Situations of conflict, violence and insecurity, exacerbate existing environments of discrimination and oppression of women. The first mandate-holder devoted a full report specifically on Violence against women perpetrated and/or condoned by the State during times of conflict (1997-2000), which emphasized the significant gap between the international community’s recognition that those who commit rape and other gender-based violence are legally liable and must be punished, and the political will of Member States to enforce international humanitarian and human rights law, to hold accountable those who violate it.

Often, women bear most of the consequences of violence inflicted upon them and their families. Because each woman experiences violence differently, targeted and specific measures of redress are needed to meet their individual needs and priorities. Since violence perpetrated against individual women generally feeds into patterns of pre-existing and often cross-cutting structural subordination and systemic marginalization, measures of redress need to link individual reparation and structural transformation. I have noted in my report that victims of sexual crimes often do not want to receive economic compensation without an official apology and official recognition of the responsibility of the State with regard to these crimes.

The legal basis for a right to a remedy and, linked to it, a right to reparation has become firmly enshrined in the corpus of international human rights and humanitarian instruments. For instance, the 1993 Declaration on the Elimination of Violence against Women states in article 4 (d) that women who are subjected to violence should be provided with access to the mechanisms of justice and, as provided for by national legislation, to just and effective remedies for the harm that they have suffered, and that States should inform women of their rights in seeking redress through such mechanisms. Article 14 of the Convention against Torture and Other Cruel, Inhuman or Degrading Treatment or Punishment requires that States ensure that the victim of an act of torture obtains redress and has an enforceable right to fair and adequate compensation, including the means for as full rehabilitation as possible.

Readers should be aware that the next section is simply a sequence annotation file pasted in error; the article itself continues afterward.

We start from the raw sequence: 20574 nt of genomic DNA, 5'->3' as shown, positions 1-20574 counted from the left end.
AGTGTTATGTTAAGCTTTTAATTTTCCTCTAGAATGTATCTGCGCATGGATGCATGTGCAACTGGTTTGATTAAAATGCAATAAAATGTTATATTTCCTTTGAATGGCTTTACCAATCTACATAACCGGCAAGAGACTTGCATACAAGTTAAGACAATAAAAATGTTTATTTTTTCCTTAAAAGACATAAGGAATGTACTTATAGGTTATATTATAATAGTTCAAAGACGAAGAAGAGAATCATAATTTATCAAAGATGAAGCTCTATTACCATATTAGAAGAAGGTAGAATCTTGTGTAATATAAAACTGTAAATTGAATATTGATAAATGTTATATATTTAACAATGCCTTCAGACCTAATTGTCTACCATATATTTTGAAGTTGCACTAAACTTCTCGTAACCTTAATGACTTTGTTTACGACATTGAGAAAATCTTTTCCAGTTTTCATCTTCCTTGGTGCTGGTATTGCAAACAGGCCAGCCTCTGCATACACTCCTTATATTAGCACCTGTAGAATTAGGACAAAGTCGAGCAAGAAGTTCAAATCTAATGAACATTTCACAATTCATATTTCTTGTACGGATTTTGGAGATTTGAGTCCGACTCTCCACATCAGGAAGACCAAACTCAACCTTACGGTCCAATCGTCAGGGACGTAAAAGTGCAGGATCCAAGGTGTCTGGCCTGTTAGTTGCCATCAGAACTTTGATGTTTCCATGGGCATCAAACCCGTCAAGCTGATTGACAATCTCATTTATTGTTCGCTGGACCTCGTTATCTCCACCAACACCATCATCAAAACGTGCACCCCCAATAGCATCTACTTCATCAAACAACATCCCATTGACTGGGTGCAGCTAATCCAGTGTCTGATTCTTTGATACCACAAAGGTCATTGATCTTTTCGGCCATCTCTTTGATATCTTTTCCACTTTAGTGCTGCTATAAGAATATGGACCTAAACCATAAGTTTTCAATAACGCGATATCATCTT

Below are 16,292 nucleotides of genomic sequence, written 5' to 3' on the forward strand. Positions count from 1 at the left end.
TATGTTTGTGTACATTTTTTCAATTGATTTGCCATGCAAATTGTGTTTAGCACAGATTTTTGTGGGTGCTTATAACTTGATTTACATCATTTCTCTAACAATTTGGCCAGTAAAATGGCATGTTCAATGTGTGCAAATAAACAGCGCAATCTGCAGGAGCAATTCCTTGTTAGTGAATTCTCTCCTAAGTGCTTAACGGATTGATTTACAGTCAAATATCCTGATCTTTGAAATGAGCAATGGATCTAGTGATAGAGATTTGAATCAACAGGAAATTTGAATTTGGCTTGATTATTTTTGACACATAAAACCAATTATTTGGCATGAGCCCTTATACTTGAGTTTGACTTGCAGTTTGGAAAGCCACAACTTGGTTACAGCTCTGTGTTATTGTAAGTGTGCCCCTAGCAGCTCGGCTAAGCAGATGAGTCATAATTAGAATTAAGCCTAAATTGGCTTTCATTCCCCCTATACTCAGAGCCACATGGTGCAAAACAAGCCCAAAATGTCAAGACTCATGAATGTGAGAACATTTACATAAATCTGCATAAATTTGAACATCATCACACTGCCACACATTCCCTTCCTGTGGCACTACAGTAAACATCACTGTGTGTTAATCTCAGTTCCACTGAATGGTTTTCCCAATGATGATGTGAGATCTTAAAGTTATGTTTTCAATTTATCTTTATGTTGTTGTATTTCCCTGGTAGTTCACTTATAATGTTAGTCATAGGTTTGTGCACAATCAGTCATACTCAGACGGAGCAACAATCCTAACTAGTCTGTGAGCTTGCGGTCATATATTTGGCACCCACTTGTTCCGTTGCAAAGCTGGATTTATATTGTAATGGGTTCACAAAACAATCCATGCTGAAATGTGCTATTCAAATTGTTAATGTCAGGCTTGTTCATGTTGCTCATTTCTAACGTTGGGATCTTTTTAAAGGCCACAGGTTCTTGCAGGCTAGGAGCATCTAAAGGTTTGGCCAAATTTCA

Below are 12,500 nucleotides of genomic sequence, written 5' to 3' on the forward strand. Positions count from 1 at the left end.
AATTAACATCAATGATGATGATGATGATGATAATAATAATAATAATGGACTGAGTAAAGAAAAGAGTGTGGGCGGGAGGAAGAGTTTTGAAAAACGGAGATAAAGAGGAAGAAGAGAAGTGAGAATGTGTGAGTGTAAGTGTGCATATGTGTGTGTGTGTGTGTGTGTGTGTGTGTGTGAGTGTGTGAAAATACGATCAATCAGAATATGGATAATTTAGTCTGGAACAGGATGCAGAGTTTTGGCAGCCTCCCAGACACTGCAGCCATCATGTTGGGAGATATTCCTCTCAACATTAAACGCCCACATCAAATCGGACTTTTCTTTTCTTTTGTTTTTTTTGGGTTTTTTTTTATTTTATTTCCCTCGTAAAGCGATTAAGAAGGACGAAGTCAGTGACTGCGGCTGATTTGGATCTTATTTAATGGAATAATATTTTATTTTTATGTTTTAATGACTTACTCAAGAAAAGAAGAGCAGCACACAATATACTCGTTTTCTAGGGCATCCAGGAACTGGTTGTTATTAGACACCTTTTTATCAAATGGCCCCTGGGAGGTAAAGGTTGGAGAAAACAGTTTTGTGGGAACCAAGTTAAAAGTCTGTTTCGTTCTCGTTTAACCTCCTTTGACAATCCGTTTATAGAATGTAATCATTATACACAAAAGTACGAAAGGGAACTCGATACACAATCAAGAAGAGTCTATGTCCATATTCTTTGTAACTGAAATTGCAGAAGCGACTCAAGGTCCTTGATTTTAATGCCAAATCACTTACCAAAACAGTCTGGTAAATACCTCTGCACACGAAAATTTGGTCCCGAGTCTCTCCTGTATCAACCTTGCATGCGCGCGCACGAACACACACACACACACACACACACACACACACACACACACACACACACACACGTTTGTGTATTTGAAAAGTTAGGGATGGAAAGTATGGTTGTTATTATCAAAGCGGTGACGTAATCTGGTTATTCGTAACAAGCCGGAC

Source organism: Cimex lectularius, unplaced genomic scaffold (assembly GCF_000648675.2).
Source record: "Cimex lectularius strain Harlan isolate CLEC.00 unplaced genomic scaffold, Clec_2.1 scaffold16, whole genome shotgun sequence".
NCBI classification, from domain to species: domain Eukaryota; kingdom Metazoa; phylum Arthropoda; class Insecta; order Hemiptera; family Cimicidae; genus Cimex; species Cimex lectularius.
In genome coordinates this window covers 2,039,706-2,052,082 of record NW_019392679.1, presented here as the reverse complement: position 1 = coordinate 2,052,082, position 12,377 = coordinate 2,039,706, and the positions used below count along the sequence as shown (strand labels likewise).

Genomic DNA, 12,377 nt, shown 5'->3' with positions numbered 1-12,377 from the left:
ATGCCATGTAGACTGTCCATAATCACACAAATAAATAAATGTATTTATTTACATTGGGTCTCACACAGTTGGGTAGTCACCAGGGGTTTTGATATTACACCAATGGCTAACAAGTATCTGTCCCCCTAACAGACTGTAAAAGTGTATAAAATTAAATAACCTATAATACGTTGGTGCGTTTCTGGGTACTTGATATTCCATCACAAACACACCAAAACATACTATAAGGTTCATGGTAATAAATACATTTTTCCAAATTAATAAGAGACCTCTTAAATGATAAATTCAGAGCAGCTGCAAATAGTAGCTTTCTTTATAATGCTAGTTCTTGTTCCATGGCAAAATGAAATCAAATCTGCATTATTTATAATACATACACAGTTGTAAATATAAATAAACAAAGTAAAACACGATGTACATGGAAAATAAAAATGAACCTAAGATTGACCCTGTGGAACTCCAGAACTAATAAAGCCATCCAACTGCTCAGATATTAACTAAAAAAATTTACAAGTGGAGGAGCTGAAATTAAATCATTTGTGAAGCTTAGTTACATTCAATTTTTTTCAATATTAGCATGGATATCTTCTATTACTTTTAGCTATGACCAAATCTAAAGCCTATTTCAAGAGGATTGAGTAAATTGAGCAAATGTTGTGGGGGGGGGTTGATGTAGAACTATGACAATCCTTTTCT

The 2005 Basic Principles and Guidelines on the Right to a Remedy and Reparation for Victims of Gross Violations of International Human Rights Law and Serious Violations of International Humanitarian Law defines the parameters of state responsibility for providing reparation to victims for acts or omissions which can be attributed to the State. It highlights that States are responsible for their failures to meet their international obligations even when substantive breaches originate in the conduct of private persons. The Basic Guidelines and Principles also affirm that the modality of reparation must be proportional to the gravity of the violation and can include the following forms: 1) restitution, as those measures to restore the victim to his/her original situation before the violation; 2) compensation for any economically assessable damage; 3) measures of rehabilitation; 4) measures of satisfaction; and 5) guarantees of non-repetition.